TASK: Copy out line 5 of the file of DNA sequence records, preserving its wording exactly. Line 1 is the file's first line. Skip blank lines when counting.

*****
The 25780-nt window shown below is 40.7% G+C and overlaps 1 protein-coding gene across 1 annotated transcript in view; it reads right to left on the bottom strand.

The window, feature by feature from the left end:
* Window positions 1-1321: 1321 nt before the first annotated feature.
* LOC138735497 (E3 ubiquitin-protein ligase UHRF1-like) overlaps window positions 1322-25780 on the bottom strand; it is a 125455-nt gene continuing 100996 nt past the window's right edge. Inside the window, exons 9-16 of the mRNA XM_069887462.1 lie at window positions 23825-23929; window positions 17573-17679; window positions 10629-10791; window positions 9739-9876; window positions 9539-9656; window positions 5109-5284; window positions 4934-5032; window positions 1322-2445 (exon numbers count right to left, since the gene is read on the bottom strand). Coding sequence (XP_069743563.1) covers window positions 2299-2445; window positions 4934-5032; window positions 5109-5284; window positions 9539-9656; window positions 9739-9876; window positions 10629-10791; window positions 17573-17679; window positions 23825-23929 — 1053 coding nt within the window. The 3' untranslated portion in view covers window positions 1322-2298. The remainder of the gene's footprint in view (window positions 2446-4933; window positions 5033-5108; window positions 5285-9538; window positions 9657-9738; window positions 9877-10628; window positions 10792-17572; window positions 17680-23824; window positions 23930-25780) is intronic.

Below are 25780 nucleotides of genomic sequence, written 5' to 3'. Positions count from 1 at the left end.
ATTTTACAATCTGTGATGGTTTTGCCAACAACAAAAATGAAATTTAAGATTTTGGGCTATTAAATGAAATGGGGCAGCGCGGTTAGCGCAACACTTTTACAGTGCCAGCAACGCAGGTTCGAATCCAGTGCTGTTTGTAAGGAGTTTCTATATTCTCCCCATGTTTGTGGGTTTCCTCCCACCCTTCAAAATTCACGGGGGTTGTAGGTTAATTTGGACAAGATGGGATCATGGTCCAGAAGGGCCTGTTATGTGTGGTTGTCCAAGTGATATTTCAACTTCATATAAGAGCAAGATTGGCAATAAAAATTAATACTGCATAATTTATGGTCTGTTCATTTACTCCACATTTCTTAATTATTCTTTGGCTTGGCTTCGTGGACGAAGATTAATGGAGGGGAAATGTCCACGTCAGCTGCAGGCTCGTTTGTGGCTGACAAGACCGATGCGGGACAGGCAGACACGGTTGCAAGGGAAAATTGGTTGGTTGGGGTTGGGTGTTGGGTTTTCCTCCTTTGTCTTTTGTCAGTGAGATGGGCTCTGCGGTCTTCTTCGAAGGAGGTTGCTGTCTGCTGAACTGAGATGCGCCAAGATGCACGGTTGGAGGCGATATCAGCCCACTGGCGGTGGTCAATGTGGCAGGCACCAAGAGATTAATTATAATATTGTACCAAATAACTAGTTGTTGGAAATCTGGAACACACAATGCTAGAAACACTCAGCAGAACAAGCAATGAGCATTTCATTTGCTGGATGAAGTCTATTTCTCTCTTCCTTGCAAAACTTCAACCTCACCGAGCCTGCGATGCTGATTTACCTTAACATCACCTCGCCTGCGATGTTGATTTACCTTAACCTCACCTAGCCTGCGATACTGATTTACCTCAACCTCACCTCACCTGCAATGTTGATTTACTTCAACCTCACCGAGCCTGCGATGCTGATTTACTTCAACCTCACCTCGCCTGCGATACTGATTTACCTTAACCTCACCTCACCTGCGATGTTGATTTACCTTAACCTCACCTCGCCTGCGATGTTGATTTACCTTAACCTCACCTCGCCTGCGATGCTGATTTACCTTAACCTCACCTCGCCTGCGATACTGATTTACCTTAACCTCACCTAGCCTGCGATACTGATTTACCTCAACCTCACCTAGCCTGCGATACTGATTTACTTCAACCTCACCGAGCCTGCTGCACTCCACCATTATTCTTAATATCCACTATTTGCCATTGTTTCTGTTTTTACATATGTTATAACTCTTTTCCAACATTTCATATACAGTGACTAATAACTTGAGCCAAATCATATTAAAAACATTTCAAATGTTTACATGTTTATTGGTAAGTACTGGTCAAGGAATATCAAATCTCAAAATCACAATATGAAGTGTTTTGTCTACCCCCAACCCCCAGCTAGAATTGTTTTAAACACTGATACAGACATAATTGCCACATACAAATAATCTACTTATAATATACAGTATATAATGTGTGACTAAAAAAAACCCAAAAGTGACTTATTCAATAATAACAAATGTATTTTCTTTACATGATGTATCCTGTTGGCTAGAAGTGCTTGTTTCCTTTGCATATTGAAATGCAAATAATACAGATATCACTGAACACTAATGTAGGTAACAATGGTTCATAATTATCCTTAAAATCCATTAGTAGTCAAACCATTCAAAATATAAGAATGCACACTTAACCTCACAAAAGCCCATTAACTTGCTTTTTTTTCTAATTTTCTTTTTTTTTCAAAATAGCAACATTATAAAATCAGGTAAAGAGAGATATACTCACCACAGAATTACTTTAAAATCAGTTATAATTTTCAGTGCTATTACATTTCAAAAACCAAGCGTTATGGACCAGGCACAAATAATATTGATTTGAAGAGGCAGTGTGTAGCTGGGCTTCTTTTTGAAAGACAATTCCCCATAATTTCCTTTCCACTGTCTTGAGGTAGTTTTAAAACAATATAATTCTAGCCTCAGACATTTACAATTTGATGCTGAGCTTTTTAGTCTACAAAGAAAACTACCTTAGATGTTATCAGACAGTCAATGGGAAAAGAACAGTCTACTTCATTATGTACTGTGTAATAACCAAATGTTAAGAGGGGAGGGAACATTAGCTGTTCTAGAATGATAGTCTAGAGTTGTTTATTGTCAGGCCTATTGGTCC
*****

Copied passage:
Below are 25780 nucleotides of genomic sequence, written 5' to 3'. Positions count from 1 at the left end.